And the grandeur of the escarpment can be enjoyed everywhere in town. When one descends the north or south hills into Wiarton, there are charming views of the village valley and its verdant canopy.

When one goes to the harbour, the cliffs rise nearby for stunning views, and the sloping escarpment lands can be viewed across the bay, and along the world-class Colpoy’s Bay drive featuring the bluest waters with visible shipwrecks.

Malcolm Bluff

The town has a rich Indigenous, fishing, fur trading, shipping, timbering, industry and agricultural history.

Shipwrecks dot the bay and one of the most stunning historic train stations in Ontario can be viewed at the harbour.

Just outside of town you can go caving in what is likely the most accessible cave on the Peninsula, although not without its own grandeur and majestic pillars.

The local quarries feature a rock so unique to Wiarton it is named after the former township. Plus it features some of the rarest and most spectacular fossils in the world.

You can also head north just outside of town visit an abandoned mansion dripping in old roses and historic garden plants.

You can drive along an old portage that has been in use for at least 3,000 years, through the largest and most spectacular wetland system on the Saugeen Peninsula. At its end you will find an archipelago of islands so rife with rich ecosystems, diversity, orchids, carnivorous plants, fish and cultural heritage I would argue it is a nationally significant region.

Then a quick jaunt south takes you through giant ancient sand dunes to waterfalls, rapids, good canoeing and one the largest sand beaches in Ontario rimmed with a globally rare dune ecosystem replete with rare species. When your town has all these things, why would you spend time talking about a groundhog you keep in a pen?

The Wiarton Willie Festival has become an important and beloved event for a winter reprise, social connection and celebrating local identity. This thing is, this is not because of the groundhog. It is because of the incredible community effort and sense of comradery. It is because of the spirit of the people of Wiarton. Now that is something worth celebrating.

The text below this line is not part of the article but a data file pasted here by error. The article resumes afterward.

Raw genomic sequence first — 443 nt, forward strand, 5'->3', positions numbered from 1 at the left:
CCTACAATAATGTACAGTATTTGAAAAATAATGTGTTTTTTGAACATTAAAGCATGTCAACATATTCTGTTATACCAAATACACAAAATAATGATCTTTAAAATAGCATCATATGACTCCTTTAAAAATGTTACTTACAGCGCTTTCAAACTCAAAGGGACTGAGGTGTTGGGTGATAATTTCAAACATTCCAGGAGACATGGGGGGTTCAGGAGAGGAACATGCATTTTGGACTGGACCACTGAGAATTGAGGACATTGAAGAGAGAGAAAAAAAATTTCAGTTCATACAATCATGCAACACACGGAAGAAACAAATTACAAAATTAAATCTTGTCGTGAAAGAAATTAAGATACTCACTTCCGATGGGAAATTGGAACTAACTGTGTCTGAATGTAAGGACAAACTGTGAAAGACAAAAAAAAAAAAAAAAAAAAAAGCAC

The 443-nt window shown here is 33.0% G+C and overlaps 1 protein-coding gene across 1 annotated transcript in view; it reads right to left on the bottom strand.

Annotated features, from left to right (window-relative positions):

I think the festival and brand is worth keeping of course, and it can even still celebrate Wiarton Willie. But what I think it is worth reconsidering the need to have an actual groundhog in the future.

After all, the first Wiarton Willie events featured fictional groundhogs, which in fact could be just as fun with possible book, animation and art spinoffs.

If the town remains resolute in keeping a live animal captive for the purpose of the festival, I think considering professional zookeeping expertise or certification would be a responsible course of action. Tradition is valuable, but it can always be improved upon.

Kind Regards,
Jenna McGuire



P.S. – During the initial controversy around the Piping Plovers and town interference in SAR legislation I reached out to the Mayor to express my concern, but also offer my services as an expert in local natural heritage interpretation. There are many opportunities presented in the presence of Piping Plovers on the beach and I was happy to help provide insight on them, such as interpretive trails, programming and unique branding.

Although that offer was not taken up, I would apply the same offer here, in regards to other ways to view the town brand and learning more about the rich natural and cultural heritage of South Bruce Peninsula.

Colpoys Bay


 Photographs – top: Wikimedia; bottom: Town of South Bruce Peninsula